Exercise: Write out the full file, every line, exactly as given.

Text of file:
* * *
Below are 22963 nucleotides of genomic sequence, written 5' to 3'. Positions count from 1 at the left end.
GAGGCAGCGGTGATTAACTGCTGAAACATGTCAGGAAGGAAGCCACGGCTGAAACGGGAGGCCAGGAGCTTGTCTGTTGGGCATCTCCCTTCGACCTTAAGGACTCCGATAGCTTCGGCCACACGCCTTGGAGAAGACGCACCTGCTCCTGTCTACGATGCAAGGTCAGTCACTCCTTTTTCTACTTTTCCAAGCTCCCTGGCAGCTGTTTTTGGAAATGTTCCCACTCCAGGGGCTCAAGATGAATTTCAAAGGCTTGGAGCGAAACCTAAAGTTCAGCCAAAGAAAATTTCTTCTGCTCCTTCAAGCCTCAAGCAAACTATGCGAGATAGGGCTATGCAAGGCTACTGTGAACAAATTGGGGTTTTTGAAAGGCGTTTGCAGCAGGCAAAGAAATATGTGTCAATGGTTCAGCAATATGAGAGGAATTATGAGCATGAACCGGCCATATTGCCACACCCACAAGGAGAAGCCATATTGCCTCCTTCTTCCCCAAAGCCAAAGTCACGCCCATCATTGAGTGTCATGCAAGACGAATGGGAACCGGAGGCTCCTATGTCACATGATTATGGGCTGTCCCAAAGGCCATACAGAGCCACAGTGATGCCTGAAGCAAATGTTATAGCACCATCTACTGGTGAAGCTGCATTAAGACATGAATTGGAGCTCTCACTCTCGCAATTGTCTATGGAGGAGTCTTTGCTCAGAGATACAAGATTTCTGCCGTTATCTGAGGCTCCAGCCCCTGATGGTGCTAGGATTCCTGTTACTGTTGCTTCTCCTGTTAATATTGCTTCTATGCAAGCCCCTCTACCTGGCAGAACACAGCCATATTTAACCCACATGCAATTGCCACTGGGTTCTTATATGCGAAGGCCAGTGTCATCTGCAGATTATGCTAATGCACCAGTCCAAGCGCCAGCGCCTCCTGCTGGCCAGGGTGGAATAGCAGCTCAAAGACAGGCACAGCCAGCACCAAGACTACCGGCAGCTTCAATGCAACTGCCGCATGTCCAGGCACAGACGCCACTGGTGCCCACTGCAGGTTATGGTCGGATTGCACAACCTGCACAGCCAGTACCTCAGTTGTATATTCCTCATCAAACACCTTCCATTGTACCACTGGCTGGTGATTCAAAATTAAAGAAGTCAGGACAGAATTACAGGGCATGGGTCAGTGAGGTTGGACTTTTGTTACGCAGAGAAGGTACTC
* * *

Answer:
Below are 22963 nucleotides of genomic sequence, written 5' to 3'. Positions count from 1 at the left end.
GAGGCAGCGGTGATTAACTGCTGAAACATGTCAGGAAGGAAGCCACGGCTGAAACGGGAGGCCAGGAGCTTGTCTGTTGGGCATCTCCCTTCGACCTTAAGGACTCCGATAGCTTCGGCCACACGCCTTGGAGAAGACGCACCTGCTCCTGTCTACGATGCAAGGTCAGTCACTCCTTTTTCTACTTTTCCAAGCTCCCTGGCAGCTGTTTTTGGAAATGTTCCCACTCCAGGGGCTCAAGATGAATTTCAAAGGCTTGGAGCGAAACCTAAAGTTCAGCCAAAGAAAATTTCTTCTGCTCCTTCAAGCCTCAAGCAAACTATGCGAGATAGGGCTATGCAAGGCTACTGTGAACAAATTGGGGTTTTTGAAAGGCGTTTGCAGCAGGCAAAGAAATATGTGTCAATGGTTCAGCAATATGAGAGGAATTATGAGCATGAACCGGCCATATTGCCACACCCACAAGGAGAAGCCATATTGCCTCCTTCTTCCCCAAAGCCAAAGTCACGCCCATCATTGAGTGTCATGCAAGACGAATGGGAACCGGAGGCTCCTATGTCACATGATTATGGGCTGTCCCAAAGGCCATACAGAGCCACAGTGATGCCTGAAGCAAATGTTATAGCACCATCTACTGGTGAAGCTGCATTAAGACATGAATTGGAGCTCTCACTCTCGCAATTGTCTATGGAGGAGTCTTTGCTCAGAGATACAAGATTTCTGCCGTTATCTGAGGCTCCAGCCCCTGATGGTGCTAGGATTCCTGTTACTGTTGCTTCTCCTGTTAATATTGCTTCTATGCAAGCCCCTCTACCTGGCAGAACACAGCCATATTTAACCCACATGCAATTGCCACTGGGTTCTTATATGCGAAGGCCAGTGTCATCTGCAGATTATGCTAATGCACCAGTCCAAGCGCCAGCGCCTCCTGCTGGCCAGGGTGGAATAGCAGCTCAAAGACAGGCACAGCCAGCACCAAGACTACCGGCAGCTTCAATGCAACTGCCGCATGTCCAGGCACAGACGCCACTGGTGCCCACTGCAGGTTATGGTCGGATTGCACAACCTGCACAGCCAGTACCTCAGTTGTATATTCCTCATCAAACACCTTCCATTGTACCACTGGCTGGTGATTCAAAATTAAAGAAGTCAGGACAGAATTACAGGGCATGGGTCAGTGAGGTTGGACTTTTGTTACGCAGAGAAGGTACTC